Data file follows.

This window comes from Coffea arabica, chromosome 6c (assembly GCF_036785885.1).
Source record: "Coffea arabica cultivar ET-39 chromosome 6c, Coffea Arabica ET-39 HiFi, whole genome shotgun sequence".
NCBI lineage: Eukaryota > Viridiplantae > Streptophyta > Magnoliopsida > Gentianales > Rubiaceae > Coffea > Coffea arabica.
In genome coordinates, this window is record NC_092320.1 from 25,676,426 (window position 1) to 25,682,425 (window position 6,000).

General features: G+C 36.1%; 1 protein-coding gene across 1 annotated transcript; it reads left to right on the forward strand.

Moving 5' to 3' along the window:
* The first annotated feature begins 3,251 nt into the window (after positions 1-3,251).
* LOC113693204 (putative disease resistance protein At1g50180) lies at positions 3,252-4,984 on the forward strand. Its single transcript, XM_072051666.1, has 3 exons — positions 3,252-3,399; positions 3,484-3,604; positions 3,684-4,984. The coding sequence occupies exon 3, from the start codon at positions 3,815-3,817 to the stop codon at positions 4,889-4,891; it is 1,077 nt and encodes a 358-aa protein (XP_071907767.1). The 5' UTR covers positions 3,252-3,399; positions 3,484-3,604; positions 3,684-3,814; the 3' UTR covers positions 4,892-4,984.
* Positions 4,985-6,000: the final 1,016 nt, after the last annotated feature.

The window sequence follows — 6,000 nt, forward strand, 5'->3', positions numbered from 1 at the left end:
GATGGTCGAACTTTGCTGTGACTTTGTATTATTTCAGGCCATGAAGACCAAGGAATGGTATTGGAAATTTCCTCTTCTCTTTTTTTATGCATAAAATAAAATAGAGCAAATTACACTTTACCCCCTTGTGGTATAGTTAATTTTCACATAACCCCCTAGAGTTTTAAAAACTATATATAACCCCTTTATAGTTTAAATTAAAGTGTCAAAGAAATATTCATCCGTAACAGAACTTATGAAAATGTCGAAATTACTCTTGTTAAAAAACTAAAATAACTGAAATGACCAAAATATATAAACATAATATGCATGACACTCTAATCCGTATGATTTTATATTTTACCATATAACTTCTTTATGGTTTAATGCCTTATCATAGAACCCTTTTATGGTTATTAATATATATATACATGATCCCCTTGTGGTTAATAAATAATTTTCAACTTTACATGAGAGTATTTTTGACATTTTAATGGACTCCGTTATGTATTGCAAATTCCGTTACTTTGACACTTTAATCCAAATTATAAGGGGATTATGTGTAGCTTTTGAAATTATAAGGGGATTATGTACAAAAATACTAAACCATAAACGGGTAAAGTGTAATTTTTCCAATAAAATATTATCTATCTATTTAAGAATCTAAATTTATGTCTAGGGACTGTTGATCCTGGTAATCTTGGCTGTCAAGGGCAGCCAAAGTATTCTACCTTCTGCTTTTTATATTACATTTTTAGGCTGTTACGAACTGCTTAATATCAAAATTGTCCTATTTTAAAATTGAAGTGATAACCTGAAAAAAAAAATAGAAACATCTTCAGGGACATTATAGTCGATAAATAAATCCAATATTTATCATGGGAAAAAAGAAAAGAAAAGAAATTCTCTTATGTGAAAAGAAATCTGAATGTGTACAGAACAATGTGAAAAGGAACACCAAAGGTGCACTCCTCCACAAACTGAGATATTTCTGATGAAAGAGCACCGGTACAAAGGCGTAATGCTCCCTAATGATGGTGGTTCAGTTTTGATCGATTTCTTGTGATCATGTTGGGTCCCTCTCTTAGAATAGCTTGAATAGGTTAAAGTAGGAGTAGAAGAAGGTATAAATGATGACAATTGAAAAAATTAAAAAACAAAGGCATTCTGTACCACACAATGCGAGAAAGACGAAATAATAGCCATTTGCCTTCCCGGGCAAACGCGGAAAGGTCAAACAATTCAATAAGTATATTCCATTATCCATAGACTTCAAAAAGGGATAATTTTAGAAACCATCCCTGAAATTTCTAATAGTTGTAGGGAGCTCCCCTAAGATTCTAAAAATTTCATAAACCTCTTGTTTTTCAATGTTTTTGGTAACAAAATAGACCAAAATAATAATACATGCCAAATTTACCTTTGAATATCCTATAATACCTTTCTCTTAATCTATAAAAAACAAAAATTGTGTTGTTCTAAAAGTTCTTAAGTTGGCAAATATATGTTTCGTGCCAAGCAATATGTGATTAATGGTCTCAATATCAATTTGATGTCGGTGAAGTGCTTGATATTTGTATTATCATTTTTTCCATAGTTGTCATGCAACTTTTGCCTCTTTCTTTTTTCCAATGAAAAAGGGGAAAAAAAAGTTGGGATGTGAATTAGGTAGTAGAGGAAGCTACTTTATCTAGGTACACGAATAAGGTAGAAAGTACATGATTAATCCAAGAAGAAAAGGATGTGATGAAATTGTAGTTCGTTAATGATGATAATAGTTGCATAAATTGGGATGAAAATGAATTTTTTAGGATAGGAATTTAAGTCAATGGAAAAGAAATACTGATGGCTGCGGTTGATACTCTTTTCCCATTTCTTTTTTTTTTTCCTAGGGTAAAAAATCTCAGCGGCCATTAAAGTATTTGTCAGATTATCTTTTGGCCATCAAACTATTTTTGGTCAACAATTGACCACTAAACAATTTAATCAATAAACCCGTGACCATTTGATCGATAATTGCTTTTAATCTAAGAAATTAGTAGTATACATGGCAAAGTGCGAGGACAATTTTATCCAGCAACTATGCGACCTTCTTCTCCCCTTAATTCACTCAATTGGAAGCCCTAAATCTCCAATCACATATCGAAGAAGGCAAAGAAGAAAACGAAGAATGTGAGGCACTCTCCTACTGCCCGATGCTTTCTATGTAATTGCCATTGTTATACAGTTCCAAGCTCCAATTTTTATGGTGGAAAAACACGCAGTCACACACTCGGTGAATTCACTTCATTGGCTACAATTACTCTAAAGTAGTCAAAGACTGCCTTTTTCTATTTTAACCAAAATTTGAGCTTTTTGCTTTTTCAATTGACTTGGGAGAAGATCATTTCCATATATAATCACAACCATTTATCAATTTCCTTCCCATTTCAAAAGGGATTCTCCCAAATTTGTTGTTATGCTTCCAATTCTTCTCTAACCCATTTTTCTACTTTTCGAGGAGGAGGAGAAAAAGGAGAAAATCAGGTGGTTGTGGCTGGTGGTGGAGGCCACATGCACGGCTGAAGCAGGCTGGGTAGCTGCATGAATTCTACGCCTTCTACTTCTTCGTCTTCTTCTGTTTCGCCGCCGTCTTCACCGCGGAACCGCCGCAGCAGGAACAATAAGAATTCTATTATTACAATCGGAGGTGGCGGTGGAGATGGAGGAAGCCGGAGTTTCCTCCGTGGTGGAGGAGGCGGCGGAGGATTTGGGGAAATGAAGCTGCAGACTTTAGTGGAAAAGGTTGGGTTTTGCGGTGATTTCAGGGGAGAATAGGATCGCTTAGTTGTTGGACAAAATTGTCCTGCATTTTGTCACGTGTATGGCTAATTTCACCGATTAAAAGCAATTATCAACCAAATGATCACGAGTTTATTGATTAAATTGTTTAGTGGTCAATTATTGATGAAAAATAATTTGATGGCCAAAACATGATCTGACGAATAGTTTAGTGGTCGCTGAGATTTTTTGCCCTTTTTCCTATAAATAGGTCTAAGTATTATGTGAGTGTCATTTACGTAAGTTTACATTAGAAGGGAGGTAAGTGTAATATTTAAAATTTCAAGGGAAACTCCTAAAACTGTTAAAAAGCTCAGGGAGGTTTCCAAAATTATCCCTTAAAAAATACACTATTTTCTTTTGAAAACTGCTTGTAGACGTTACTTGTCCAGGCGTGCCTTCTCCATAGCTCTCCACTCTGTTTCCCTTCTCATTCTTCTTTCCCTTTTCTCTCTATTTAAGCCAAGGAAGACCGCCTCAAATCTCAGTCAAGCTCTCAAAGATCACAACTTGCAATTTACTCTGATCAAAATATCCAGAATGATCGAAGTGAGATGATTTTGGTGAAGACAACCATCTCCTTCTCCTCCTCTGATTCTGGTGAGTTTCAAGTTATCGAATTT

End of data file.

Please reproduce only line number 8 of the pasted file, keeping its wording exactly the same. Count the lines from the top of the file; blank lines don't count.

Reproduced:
* LOC113693204 (putative disease resistance protein At1g50180) lies at positions 3,252-4,984 on the forward strand. Its single transcript, XM_072051666.1, has 3 exons — positions 3,252-3,399; positions 3,484-3,604; positions 3,684-4,984. The coding sequence occupies exon 3, from the start codon at positions 3,815-3,817 to the stop codon at positions 4,889-4,891; it is 1,077 nt and encodes a 358-aa protein (XP_071907767.1). The 5' UTR covers positions 3,252-3,399; positions 3,484-3,604; positions 3,684-3,814; the 3' UTR covers positions 4,892-4,984.